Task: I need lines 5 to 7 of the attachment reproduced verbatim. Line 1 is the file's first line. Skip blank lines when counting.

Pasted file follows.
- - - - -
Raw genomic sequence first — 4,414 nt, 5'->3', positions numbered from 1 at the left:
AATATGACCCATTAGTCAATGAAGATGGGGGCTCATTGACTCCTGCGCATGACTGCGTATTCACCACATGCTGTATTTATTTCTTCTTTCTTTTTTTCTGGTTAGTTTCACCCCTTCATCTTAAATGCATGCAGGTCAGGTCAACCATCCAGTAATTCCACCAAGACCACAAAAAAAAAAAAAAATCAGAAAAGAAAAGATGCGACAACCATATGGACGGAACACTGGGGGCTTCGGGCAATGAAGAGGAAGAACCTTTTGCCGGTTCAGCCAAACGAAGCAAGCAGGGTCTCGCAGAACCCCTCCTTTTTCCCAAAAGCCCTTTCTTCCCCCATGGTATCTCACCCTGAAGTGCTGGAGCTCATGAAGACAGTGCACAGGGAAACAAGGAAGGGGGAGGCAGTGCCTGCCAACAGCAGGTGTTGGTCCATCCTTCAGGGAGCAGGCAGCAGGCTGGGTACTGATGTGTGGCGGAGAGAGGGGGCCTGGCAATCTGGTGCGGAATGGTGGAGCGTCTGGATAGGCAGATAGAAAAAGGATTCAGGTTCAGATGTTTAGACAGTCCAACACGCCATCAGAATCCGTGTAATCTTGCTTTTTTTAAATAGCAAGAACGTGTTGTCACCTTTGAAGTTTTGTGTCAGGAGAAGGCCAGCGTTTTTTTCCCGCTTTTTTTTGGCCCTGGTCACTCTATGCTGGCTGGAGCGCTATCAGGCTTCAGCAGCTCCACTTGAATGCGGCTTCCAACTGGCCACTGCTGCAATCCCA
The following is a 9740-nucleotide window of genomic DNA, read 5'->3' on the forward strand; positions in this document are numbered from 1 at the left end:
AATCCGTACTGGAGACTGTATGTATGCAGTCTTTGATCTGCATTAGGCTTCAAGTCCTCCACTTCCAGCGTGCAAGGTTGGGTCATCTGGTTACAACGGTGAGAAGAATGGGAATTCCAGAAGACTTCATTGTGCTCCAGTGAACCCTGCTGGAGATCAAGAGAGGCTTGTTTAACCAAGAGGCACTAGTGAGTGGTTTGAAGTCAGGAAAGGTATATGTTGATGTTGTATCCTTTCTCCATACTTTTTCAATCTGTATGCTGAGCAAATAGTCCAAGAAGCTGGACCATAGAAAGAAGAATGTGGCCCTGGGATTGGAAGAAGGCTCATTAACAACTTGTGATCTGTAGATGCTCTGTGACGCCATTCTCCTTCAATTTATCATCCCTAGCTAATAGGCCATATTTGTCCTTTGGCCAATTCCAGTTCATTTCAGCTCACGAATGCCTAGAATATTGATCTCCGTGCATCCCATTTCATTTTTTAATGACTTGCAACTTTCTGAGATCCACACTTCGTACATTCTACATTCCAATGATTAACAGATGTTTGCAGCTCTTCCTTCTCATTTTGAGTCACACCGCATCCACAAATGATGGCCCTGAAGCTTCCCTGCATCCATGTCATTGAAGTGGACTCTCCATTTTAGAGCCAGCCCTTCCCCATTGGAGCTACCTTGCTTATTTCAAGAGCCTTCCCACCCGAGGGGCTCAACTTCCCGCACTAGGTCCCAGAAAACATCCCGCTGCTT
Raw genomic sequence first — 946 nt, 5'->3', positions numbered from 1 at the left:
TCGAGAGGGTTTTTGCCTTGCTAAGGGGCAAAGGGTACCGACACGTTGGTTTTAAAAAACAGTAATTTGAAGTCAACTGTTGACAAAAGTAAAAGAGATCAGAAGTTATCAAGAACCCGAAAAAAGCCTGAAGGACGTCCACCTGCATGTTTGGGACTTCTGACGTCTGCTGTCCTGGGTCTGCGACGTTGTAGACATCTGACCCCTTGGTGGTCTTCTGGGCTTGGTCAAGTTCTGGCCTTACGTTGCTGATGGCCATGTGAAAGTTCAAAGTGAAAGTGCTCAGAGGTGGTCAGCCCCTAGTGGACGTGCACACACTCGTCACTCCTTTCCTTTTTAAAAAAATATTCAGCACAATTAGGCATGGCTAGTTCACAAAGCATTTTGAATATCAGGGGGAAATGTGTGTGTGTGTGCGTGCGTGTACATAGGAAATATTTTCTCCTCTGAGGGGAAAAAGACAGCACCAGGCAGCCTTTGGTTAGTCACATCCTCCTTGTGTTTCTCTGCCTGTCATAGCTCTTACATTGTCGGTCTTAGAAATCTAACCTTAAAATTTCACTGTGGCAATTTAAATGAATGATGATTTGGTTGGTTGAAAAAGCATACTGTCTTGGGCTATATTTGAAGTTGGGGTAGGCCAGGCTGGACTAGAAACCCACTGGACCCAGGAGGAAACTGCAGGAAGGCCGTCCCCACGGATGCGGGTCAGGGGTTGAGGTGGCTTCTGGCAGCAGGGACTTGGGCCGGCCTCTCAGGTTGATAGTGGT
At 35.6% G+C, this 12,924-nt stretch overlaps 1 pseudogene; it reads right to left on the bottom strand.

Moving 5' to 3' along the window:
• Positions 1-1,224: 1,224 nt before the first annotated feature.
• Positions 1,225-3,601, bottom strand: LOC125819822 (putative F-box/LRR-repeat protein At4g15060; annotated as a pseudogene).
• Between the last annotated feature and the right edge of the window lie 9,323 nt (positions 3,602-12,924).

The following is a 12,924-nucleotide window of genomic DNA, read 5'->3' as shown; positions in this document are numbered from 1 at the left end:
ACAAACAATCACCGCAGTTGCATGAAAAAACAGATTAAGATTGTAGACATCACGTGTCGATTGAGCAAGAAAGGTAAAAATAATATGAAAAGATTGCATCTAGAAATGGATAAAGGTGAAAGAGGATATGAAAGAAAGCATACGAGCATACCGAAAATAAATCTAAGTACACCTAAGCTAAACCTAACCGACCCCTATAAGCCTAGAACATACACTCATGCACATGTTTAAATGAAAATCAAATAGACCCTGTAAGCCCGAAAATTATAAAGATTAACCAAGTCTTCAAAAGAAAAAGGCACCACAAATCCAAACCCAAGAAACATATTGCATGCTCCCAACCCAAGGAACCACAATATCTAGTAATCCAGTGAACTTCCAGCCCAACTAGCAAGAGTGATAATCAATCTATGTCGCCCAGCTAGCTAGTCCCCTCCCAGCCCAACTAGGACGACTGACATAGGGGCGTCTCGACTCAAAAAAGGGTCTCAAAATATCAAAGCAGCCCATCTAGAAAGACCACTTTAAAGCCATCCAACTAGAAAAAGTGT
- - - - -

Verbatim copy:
Raw genomic sequence first — 946 nt, 5'->3', positions numbered from 1 at the left:
TCGAGAGGGTTTTTGCCTTGCTAAGGGGCAAAGGGTACCGACACGTTGGTTTTAAAAAACAGTAATTTGAAGTCAACTGTTGACAAAAGTAAAAGAGATCAGAAGTTATCAAGAACCCGAAAAAAGCCTGAAGGACGTCCACCTGCATGTTTGGGACTTCTGACGTCTGCTGTCCTGGGTCTGCGACGTTGTAGACATCTGACCCCTTGGTGGTCTTCTGGGCTTGGTCAAGTTCTGGCCTTACGTTGCTGATGGCCATGTGAAAGTTCAAAGTGAAAGTGCTCAGAGGTGGTCAGCCCCTAGTGGACGTGCACACACTCGTCACTCCTTTCCTTTTTAAAAAAATATTCAGCACAATTAGGCATGGCTAGTTCACAAAGCATTTTGAATATCAGGGGGAAATGTGTGTGTGTGTGCGTGCGTGTACATAGGAAATATTTTCTCCTCTGAGGGGAAAAAGACAGCACCAGGCAGCCTTTGGTTAGTCACATCCTCCTTGTGTTTCTCTGCCTGTCATAGCTCTTACATTGTCGGTCTTAGAAATCTAACCTTAAAATTTCACTGTGGCAATTTAAATGAATGATGATTTGGTTGGTTGAAAAAGCATACTGTCTTGGGCTATATTTGAAGTTGGGGTAGGCCAGGCTGGACTAGAAACCCACTGGACCCAGGAGGAAACTGCAGGAAGGCCGTCCCCACGGATGCGGGTCAGGGGTTGAGGTGGCTTCTGGCAGCAGGGACTTGGGCCGGCCTCTCAGGTTGATAGTGGT
At 35.6% G+C, this 12,924-nt stretch overlaps 1 pseudogene; it reads right to left on the bottom strand.